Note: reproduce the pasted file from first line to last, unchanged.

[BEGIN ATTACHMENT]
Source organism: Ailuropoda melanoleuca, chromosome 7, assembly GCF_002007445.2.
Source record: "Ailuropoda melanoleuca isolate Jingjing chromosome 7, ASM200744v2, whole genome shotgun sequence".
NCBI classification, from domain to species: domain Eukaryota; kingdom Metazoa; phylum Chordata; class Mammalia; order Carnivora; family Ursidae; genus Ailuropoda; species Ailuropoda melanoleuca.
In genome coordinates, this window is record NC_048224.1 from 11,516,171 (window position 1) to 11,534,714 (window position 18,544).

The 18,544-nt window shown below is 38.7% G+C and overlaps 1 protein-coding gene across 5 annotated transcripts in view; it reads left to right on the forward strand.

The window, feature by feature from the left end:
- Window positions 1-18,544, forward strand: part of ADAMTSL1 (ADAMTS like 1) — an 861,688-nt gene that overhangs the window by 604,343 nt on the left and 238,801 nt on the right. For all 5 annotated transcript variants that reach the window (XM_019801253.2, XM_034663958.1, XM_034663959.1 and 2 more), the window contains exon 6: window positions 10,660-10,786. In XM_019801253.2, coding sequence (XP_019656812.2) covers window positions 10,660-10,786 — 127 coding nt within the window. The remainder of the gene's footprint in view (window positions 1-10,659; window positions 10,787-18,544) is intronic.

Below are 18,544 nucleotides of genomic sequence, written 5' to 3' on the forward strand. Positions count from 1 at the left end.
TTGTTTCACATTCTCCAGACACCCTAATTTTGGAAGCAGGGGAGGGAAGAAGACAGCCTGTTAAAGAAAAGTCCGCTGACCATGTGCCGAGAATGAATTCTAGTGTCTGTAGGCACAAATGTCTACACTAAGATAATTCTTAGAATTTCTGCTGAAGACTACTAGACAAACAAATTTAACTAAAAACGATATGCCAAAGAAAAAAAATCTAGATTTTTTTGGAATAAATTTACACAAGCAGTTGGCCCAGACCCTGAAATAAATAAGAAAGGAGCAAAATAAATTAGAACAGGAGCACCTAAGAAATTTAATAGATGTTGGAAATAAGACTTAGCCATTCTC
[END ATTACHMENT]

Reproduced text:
Source organism: Ailuropoda melanoleuca, chromosome 7, assembly GCF_002007445.2.
Source record: "Ailuropoda melanoleuca isolate Jingjing chromosome 7, ASM200744v2, whole genome shotgun sequence".
NCBI classification, from domain to species: domain Eukaryota; kingdom Metazoa; phylum Chordata; class Mammalia; order Carnivora; family Ursidae; genus Ailuropoda; species Ailuropoda melanoleuca.
In genome coordinates, this window is record NC_048224.1 from 11,516,171 (window position 1) to 11,534,714 (window position 18,544).

The 18,544-nt window shown below is 38.7% G+C and overlaps 1 protein-coding gene across 5 annotated transcripts in view; it reads left to right on the forward strand.

The window, feature by feature from the left end:
- Window positions 1-18,544, forward strand: part of ADAMTSL1 (ADAMTS like 1) — an 861,688-nt gene that overhangs the window by 604,343 nt on the left and 238,801 nt on the right. For all 5 annotated transcript variants that reach the window (XM_019801253.2, XM_034663958.1, XM_034663959.1 and 2 more), the window contains exon 6: window positions 10,660-10,786. In XM_019801253.2, coding sequence (XP_019656812.2) covers window positions 10,660-10,786 — 127 coding nt within the window. The remainder of the gene's footprint in view (window positions 1-10,659; window positions 10,787-18,544) is intronic.

Below are 18,544 nucleotides of genomic sequence, written 5' to 3' on the forward strand. Positions count from 1 at the left end.
TTGTTTCACATTCTCCAGACACCCTAATTTTGGAAGCAGGGGAGGGAAGAAGACAGCCTGTTAAAGAAAAGTCCGCTGACCATGTGCCGAGAATGAATTCTAGTGTCTGTAGGCACAAATGTCTACACTAAGATAATTCTTAGAATTTCTGCTGAAGACTACTAGACAAACAAATTTAACTAAAAACGATATGCCAAAGAAAAAAAATCTAGATTTTTTTGGAATAAATTTACACAAGCAGTTGGCCCAGACCCTGAAATAAATAAGAAAGGAGCAAAATAAATTAGAACAGGAGCACCTAAGAAATTTAATAGATGTTGGAAATAAGACTTAGCCATTCTC